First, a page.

Irena Bauman, director of Bauman Lyons Architects, is perhaps best
known for the award winning refurbishment of the Bridlington Foreshore.
She was educated at Liverpool University and has lectured at Schools of Architecture
across the UK. She is based in Leeds and much of her practice’s work has been in the
Yorkshire area, recently including a new Media Centre in Leeds, a new gallery at the
Yorkshire Sculpture Park and a series of innovative new bus shelters in Bradford.
She is also one of CABE's fourteen Commissioners
Architect: Artist or Businessman?
Ms Bauman began her lecture with this question and proposed that the
fundamental difference between an Architect and an Artist is that
Architects tend not to execute their won work. She went on to illustrate
three overlapping spheres of architectural talent, namely; innovators,
technicians and business people. Where all three attributes overlap
within one individual a separate, rare breed is found; the genius.
Ms Bauman herself placed BLA in the overlap between innovators and
Belbin Team Roles
The next stage of the lecture was a most interesting introduction
into the Belbin Team Roles. In the late 1960's, Dr Meredith Belbin
started pioneering work in the field of team performance and carried
out extensive research into the ways that different members of a team
can compliment or conflict with each other. Belbin profiling gives
us a language with which to understand ourselves and others within
our team. Instead of seeing annoying weaknesses, we tend to consider
the positive strengths of others in the team. The team members are
1. Clarifying the goals and objectives of the group.
2. Selecting the problems on which decisions have to be made, and establishing their priorities.
3. Helping establish roles, responsibilities and work boundaries within the group.
4. Summing up the feelings and achievements of the group, and articulating group verdicts.
1. Shaping roles, boundaries, responsibilities, tasks and objectives.
2. Finding or seeking to find pattern group discussion.
3. Pushing the group towards agreement on policy and action and towards making decisions.
1. Advancing proposals.
2. Making criticisms that lead up to counter-suggestions.
3. Offering new insights on lines of action already agreed.
1. Analysing problems and situations.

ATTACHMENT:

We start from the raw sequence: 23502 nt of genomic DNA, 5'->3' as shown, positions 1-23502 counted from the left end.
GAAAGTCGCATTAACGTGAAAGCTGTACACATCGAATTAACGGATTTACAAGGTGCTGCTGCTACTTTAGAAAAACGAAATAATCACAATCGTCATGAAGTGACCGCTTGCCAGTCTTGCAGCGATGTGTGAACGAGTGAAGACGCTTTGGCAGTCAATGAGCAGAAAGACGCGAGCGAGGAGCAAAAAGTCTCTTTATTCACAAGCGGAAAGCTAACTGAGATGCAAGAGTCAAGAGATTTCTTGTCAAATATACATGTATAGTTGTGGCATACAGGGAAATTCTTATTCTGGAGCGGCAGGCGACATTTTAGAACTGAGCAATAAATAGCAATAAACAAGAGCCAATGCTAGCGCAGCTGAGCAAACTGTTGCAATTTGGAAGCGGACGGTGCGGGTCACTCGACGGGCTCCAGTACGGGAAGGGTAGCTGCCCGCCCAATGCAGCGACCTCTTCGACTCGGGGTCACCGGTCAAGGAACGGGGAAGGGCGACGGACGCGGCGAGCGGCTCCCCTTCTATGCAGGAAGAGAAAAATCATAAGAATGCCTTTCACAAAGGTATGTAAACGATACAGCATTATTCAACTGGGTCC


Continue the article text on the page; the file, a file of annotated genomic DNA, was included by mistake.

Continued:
2. Interpreting complex written material and clarifying obscurities.
3. Assessing the judgments and contributions of others.
1. Transforming talk and ideas into practical steps.
2. Considering what is feasible.
3. Trimming suggestions to make them fit into agreed plans and established systems.
1. Giving personal support and help to others.
2. Building on to or seconding a member's ideas and suggestions.
3. Drawing the reticent into discussion.
4. Taking steps to avert or overcome disruption of the team
1. Introducing ideas and developments of external origin.
2. Contacting other individuals or groups of own volition.
3. Engaging in negotiation-type activities.
1. Emphasizing the need for task completion, meeting Work and schedules and generally
promoting a sense of urgency.
2. Looking for and spotting errors, omissions and oversights.
3. Galvanizing others into activity
Bauman Lyons Architects
Later in the lecture Ms Bauman went on to describe her experiences
in practice with Bauman Lyons Architects.
The practice started with 2 people 10 years ago and has grown steadily
to the current size of 12 staff, comprising 8 architects and 3 administration
staff. It has taken 10 years to establish the firm which has now reached
the stage that they hardly ever have to solicit for work.
Her own analysis from Belbin was originally that she was in the 'shaper'
or 'plant' categories outlined above, but that has now transformed
into more of a 'coordinator'.
Bradford Bus Shelters
Ms Bauman also described a recent project undertaken by the practice
which was the design of a bus shelter on Manchester Road in Bradford.
This was a project of huge contractual complexity with 4 different
funders each wanting different things from the shelter. The practice
had to battle hard over issues such as the colour of the shelter and
the inclusion of and the inclusion of a work of installation art.
She stated that architects should go back to basics and question every
aspect of a brief, which is what happened in this case, with wonderful
results. The shelter in now very popular with it's users, which in
no doubt partly attributable to the installation which by means of
a camera and an evolving computer program can comment on passengers
clothing as they wait for the bus.
Manchester Road Bus Shelter, Bradford
Church lane House Extension
Leeds Media Centre
New Public and Performance Space, Garston, Liverpool